By Jamey Dunn
As lawmakers return to the Statehouse tomorrow, approving funding for capital construction is the top priority but not the only issue up for consideration.
“The No. 1 thing that we have to do on Wednesday is make sure our building program in Illinois continues,” Gov. Pat Quinn told reporters this week.
Fiscal Year 2012 funding for the state’s capital construction plan became a bargaining chip after Senate Democrats attached about $430 million in spending to the bill in the closing days of the regular spring session in an attempt to push the House to tack more funding onto its approved budget. Once Senate Democrats realized they stood alone — after Quinn sided with Republicans in calling for a 12-month “clean” capital bill with no added appropriations — Senate President John Cullerton backed away from the added spending last week.
“We laid out what the realities are. We have to continue to build and construct important buildings and roads and bridges and water systems and rail systems in Illinois. … We can’t have any delays, and I think all the members of the legislature agree with that,” Quinn said at a Chicago news conference. “I look forward to being there on Wednesday in Springfield, and we’ll get the final reauthorization of this public works plan that puts people to work.”
Cullerton warned that the budget has “structural deficiencies” that will become evident as the fiscal year, which begins July 1, unfolds. Quinn said that while lawmakers are back in session, they will review budget options that could be revisited in the fall veto session. But after calling for about $1 billion more in spending than the House’s budget plan, Quinn now says that spending cannot exceed the chamber’s self-imposed cap. “I think that the amount of money, $33.2 billion, which [is] lot of money, that’s the limit. That’s all that the budget’s going to permit in this fiscal year. What we can do within that limit though, is make sure that we invest in education and health care, public safety, these are the core priorities.”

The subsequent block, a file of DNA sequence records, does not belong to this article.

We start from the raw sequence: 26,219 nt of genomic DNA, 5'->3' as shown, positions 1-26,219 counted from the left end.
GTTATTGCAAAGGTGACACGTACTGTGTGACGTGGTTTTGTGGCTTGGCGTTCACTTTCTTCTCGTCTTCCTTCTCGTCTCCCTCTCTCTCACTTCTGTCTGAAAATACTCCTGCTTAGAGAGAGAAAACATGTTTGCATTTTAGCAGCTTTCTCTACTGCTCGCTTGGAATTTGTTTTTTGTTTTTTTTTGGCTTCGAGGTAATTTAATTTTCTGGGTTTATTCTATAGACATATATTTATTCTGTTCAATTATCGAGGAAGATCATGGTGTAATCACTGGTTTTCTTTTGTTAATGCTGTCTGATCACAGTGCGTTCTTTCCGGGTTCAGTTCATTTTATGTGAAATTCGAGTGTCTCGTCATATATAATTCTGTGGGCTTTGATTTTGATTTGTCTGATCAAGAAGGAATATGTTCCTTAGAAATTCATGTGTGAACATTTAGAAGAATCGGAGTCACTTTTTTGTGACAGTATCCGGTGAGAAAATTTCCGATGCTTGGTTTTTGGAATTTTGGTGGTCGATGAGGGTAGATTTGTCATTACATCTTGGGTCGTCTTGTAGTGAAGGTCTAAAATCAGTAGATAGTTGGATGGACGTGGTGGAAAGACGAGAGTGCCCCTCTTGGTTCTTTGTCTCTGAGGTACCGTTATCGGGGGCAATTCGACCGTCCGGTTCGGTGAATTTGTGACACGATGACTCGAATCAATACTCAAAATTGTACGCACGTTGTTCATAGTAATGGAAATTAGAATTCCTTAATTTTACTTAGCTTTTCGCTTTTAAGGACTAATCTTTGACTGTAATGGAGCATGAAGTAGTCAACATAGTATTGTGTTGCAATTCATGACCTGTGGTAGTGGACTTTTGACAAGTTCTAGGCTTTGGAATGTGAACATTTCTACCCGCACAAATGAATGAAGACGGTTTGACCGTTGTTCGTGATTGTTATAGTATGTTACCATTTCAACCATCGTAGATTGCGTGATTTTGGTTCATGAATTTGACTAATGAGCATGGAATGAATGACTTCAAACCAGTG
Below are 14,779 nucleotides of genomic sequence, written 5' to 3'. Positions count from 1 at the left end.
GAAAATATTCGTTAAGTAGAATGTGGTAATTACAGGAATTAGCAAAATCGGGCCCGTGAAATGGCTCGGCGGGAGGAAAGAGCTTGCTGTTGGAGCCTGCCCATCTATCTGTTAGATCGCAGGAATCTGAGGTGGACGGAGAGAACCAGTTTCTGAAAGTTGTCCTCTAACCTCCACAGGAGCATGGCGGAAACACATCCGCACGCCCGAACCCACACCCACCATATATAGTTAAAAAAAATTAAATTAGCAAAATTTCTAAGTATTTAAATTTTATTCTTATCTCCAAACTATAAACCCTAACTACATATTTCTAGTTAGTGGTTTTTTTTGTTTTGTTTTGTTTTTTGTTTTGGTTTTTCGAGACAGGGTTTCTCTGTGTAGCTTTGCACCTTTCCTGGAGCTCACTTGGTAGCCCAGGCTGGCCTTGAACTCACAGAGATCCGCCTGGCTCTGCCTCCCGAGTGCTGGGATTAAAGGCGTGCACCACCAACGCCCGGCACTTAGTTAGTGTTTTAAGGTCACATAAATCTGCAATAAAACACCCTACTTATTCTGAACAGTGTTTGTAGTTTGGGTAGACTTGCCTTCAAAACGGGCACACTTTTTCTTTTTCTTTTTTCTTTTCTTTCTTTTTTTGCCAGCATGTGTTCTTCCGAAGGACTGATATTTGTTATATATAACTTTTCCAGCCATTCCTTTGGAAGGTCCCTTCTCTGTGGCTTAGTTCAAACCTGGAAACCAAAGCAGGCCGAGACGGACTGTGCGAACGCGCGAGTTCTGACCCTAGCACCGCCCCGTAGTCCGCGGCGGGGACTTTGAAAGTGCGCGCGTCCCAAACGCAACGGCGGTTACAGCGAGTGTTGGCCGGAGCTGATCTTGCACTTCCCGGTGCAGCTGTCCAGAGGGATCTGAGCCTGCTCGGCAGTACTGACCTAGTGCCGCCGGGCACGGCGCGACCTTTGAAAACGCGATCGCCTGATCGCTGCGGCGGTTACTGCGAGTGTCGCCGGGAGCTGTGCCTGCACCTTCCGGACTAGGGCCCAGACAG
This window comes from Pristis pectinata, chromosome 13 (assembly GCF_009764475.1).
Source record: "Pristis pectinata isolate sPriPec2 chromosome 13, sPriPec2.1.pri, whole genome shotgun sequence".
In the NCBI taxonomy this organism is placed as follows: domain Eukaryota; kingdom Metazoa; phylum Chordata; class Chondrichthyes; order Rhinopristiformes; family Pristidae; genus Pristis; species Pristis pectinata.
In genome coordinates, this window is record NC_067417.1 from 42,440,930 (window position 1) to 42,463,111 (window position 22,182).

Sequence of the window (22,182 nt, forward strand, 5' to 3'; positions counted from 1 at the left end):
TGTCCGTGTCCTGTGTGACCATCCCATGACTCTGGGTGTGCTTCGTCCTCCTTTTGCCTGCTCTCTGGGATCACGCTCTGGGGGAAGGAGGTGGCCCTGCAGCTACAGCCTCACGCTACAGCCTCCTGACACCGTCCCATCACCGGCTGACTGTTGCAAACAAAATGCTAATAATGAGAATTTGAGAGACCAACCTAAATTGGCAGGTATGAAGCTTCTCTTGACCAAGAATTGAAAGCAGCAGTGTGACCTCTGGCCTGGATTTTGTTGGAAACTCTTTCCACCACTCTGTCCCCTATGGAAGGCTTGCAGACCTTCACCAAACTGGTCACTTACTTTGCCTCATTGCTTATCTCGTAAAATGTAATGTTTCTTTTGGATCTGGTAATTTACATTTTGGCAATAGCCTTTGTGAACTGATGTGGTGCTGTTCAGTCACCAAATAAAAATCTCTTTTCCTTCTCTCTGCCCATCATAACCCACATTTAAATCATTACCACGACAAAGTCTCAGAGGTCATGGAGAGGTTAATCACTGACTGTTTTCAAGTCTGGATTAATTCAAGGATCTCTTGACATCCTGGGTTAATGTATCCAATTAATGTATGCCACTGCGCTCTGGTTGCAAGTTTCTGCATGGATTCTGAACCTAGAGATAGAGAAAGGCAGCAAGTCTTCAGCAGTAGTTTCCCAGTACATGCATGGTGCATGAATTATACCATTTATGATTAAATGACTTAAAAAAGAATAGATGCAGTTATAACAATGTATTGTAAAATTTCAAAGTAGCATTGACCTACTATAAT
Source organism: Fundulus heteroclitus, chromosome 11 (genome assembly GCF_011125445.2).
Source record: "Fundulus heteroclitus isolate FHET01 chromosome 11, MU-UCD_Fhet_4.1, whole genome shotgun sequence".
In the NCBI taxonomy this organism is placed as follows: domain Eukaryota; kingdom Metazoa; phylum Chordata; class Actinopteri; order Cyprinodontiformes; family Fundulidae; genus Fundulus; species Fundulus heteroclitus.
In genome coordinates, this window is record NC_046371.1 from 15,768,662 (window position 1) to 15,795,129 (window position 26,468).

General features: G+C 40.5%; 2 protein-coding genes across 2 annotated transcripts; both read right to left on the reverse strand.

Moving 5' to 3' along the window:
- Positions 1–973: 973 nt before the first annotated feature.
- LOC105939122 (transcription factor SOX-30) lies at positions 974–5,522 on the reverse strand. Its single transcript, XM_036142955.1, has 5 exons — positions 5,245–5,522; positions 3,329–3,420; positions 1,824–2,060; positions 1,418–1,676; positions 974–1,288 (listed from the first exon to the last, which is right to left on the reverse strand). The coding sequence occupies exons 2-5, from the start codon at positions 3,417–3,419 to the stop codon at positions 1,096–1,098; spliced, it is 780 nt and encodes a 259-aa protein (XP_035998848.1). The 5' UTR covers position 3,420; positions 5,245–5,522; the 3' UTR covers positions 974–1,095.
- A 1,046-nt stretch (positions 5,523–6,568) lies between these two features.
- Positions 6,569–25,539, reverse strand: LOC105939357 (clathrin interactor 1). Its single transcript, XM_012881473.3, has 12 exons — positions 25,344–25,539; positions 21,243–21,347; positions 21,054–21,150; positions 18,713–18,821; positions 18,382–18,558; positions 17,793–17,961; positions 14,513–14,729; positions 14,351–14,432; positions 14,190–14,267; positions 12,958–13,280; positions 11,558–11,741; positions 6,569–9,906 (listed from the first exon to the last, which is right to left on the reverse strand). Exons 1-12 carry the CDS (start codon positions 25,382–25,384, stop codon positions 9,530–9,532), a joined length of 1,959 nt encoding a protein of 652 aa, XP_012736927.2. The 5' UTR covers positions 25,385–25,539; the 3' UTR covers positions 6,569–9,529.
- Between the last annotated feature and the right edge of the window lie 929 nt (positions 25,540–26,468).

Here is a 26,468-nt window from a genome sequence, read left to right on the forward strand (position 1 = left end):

However, he has not said that he will sign off on the approved budget plan itself. He said that shifts in the budget might be needed to direct money toward priorities such as early childhood education and violence prevention programs.Quinn said he could use his line item or reduction veto to alter the budge,t but he would need the backing of three-fifths of the legislature to approve increased funding in any area. He added that any potential spending must be “within the limit.”
Quinn says all four legislative leaders have agreed to put votes on the construction spending tomorrow. Leadership in both chambers tentatively plan to hold session for one day. “We are confident that a capital bill will pass both chambers that will allow our state to continue with the historic construction bill we passed a couple of years ago. This action, with the governor’s signature, will keep tens of thousands of people working and at the same time improving our infrastructure,” Sara Wojcicki, spokesperson for House Minority Leader Tom Cross, said in a prepared statement.
“The capital bill’s the big issue [for Wednesday,]” said John Patterson, a spokesperson for Cullerton. Patterson said the Senate also plans to vote on a plan to forgo cost-of-living wage increases for legislators, as well continuing a previous reduction in the per diem costs they are paid for session days and travel costs. The House has already approved the bill, which also calls for lawmakers to take 12 furlough days next fiscal year.
The Senate Executive Appointments Committee is scheduled to meet tomorrow morning, and Quinn’s choice to chair the Illinois State Board of Education, Gary Chico, former head of Chicago Public Schools, is on the docket. Former Canton Democratic Rep. Michael Smith’s appointment to the Educational Labor Relations Board is also on the schedule.
Patterson said Senate Democrats would discuss Senate Bill 1556, which the House approved on the last day of regular scheduled session in May. The measure would bar state workers who primarily handle policy decisions or work as managers from joining a union.
Quinn’s administration is backing the controversial bill— a version of which passed in the House in January. The Senate did not vote on the legislation. “Our state has more [workers] belonging to a union than any other state in the union. I believe in the right to collectively bargain, but you also have to have some people in management,” Quinn said.